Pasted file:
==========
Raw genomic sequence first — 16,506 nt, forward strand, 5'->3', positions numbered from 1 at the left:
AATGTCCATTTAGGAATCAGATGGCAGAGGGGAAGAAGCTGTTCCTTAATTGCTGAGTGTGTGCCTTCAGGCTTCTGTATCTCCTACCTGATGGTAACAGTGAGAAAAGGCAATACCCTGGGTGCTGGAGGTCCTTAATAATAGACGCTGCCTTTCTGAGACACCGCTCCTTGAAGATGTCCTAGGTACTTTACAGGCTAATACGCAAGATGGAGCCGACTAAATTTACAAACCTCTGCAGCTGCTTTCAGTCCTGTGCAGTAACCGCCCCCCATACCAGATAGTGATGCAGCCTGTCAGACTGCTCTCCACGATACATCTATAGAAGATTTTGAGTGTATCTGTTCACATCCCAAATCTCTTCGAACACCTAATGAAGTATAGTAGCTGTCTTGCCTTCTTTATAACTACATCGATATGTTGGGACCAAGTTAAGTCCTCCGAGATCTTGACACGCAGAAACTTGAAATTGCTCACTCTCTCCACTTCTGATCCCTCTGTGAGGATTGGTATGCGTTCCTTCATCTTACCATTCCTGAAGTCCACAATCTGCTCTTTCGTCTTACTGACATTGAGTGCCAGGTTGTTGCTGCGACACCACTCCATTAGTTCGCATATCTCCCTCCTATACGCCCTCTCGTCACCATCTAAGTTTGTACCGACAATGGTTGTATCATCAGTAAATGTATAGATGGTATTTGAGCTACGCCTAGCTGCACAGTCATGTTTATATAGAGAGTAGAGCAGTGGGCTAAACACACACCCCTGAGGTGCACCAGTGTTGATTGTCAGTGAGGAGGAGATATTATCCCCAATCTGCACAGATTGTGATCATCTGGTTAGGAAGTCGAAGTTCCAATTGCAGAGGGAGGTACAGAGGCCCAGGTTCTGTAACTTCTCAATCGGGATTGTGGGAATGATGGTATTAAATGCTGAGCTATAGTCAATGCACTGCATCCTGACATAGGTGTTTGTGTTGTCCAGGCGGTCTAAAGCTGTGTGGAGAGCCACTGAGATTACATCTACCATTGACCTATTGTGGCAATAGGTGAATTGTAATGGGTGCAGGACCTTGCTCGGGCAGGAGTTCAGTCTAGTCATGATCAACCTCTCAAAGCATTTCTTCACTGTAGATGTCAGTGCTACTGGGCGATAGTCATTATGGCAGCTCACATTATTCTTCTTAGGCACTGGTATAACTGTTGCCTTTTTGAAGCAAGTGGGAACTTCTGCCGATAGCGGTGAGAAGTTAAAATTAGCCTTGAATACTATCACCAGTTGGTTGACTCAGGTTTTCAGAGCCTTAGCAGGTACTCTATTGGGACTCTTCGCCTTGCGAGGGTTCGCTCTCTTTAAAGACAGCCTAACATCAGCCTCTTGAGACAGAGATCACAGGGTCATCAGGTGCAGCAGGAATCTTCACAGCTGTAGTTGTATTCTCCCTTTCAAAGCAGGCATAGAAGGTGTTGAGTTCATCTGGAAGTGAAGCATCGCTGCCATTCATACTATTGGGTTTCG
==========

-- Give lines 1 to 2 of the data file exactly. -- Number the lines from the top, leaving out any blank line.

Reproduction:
Raw genomic sequence first — 16,506 nt, forward strand, 5'->3', positions numbered from 1 at the left:
AATGTCCATTTAGGAATCAGATGGCAGAGGGGAAGAAGCTGTTCCTTAATTGCTGAGTGTGTGCCTTCAGGCTTCTGTATCTCCTACCTGATGGTAACAGTGAGAAAAGGCAATACCCTGGGTGCTGGAGGTCCTTAATAATAGACGCTGCCTTTCTGAGACACCGCTCCTTGAAGATGTCCTAGGTACTTTACAGGCTAATACGCAAGATGGAGCCGACTAAATTTACAAACCTCTGCAGCTGCTTTCAGTCCTGTGCAGTAACCGCCCCCCATACCAGATAGTGATGCAGCCTGTCAGACTGCTCTCCACGATACATCTATAGAAGATTTTGAGTGTATCTGTTCACATCCCAAATCTCTTCGAACACCTAATGAAGTATAGTAGCTGTCTTGCCTTCTTTATAACTACATCGATATGTTGGGACCAAGTTAAGTCCTCCGAGATCTTGACACGCAGAAACTTGAAATTGCTCACTCTCTCCACTTCTGATCCCTCTGTGAGGATTGGTATGCGTTCCTTCATCTTACCATTCCTGAAGTCCACAATCTGCTCTTTCGTCTTACTGACATTGAGTGCCAGGTTGTTGCTGCGACACCACTCCATTAGTTCGCATATCTCCCTCCTATACGCCCTCTCGTCACCATCTAAGTTTGTACCGACAATGGTTGTATCATCAGTAAATGTATAGATGGTATTTGAGCTACGCCTAGCTGCACAGTCATGTTTATATAGAGAGTAGAGCAGTGGGCTAAACACACACCCCTGAGGTGCACCAGTGTTGATTGTCAGTGAGGAGGAGATATTATCCCCAATCTGCACAGATTGTGATCATCTGGTTAGGAAGTCGAAGTTCCAATTGCAGAGGGAGGTACAGAGGCCCAGGTTCTGTAACTTCTCAATCGGGATTGTGGGAATGATGGTATTAAATGCTGAGCTATAGTCAATGCACTGCATCCTGACATAGGTGTTTGTGTTGTCCAGGCGGTCTAAAGCTGTGTGGAGAGCCACTGAGATTACATCTACCATTGACCTATTGTGGCAATAGGTGAATTGTAATGGGTGCAGGACCTTGCTCGGGCAGGAGTTCAGTCTAGTCATGATCAACCTCTCAAAGCATTTCTTCACTGTAGATGTCAGTGCTACTGGGCGATAGTCATTATGGCAGCTCACATTATTCTTCTTAGGCACTGGTATAACTGTTGCCTTTTTGAAGCAAGTGGGAACTTCTGCCGATAGCGGTGAGAAGTTAAAATTAGCCTTGAATACTATCACCAGTTGGTTGACTCAGGTTTTCAGAGCCTTAGCAGGTACTCTATTGGGACTCTTCGCCTTGCGAGGGTTCGCTCTCTTTAAAGACAGCCTAACATCAGCCTCTTGAGACAGAGATCACAGGGTCATCAGGTGCAGCAGGAATCTTCACAGCTGTAGTTGTATTCTCCCTTTCAAAGCAGGCATAGAAGGTGTTGAGTTCATCTGGAAGTGAAGCATCGCTGCCATTCATACTATTGGGTTTCG